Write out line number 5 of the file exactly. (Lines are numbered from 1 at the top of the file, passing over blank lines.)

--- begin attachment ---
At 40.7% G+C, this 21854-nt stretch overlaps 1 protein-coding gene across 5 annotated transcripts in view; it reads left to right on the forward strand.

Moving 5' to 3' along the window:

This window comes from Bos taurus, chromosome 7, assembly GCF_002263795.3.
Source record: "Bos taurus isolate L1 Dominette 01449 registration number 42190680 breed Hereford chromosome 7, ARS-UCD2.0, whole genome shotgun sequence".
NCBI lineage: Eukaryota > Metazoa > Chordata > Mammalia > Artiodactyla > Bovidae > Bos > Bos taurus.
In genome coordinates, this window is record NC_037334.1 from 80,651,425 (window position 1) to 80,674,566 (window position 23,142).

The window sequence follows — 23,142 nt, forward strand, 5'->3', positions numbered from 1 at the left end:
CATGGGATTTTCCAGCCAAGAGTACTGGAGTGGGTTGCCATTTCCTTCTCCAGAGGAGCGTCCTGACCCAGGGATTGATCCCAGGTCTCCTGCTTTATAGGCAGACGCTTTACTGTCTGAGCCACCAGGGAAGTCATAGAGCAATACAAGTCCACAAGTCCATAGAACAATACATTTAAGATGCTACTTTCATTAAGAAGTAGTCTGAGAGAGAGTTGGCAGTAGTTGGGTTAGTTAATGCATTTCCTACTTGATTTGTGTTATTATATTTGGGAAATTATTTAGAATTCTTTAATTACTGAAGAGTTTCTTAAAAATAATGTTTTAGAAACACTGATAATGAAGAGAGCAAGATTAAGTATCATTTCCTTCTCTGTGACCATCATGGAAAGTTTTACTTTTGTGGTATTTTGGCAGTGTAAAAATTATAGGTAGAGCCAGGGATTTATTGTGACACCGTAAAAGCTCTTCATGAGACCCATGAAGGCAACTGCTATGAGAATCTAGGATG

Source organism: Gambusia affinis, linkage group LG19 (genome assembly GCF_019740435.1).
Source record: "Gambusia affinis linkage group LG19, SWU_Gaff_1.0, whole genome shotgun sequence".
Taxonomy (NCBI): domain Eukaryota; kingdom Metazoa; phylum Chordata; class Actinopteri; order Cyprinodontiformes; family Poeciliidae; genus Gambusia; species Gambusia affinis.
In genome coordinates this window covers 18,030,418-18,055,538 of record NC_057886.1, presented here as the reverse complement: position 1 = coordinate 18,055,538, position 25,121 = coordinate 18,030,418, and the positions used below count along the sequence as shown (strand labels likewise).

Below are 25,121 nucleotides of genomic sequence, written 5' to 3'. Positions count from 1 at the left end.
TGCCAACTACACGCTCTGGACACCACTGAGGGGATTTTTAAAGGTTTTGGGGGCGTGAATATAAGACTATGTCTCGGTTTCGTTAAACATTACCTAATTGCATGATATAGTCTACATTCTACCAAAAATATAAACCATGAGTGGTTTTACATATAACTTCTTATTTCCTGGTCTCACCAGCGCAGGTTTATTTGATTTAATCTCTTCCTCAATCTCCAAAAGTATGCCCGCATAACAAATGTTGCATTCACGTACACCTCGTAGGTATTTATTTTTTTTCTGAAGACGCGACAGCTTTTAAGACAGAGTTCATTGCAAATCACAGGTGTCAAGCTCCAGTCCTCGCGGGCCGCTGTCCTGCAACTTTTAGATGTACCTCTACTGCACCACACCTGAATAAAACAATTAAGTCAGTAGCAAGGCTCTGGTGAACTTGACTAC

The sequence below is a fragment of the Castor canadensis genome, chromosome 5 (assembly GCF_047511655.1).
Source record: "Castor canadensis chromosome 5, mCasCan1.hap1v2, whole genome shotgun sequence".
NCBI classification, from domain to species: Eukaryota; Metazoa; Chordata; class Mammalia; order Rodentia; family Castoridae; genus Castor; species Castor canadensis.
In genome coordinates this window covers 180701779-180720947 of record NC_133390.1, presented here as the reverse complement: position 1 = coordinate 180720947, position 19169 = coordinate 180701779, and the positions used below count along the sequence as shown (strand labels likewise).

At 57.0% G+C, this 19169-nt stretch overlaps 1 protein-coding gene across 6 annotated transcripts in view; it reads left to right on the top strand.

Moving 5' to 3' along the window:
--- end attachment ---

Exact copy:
NCBI lineage: Eukaryota > Metazoa > Chordata > Mammalia > Artiodactyla > Bovidae > Bos > Bos taurus.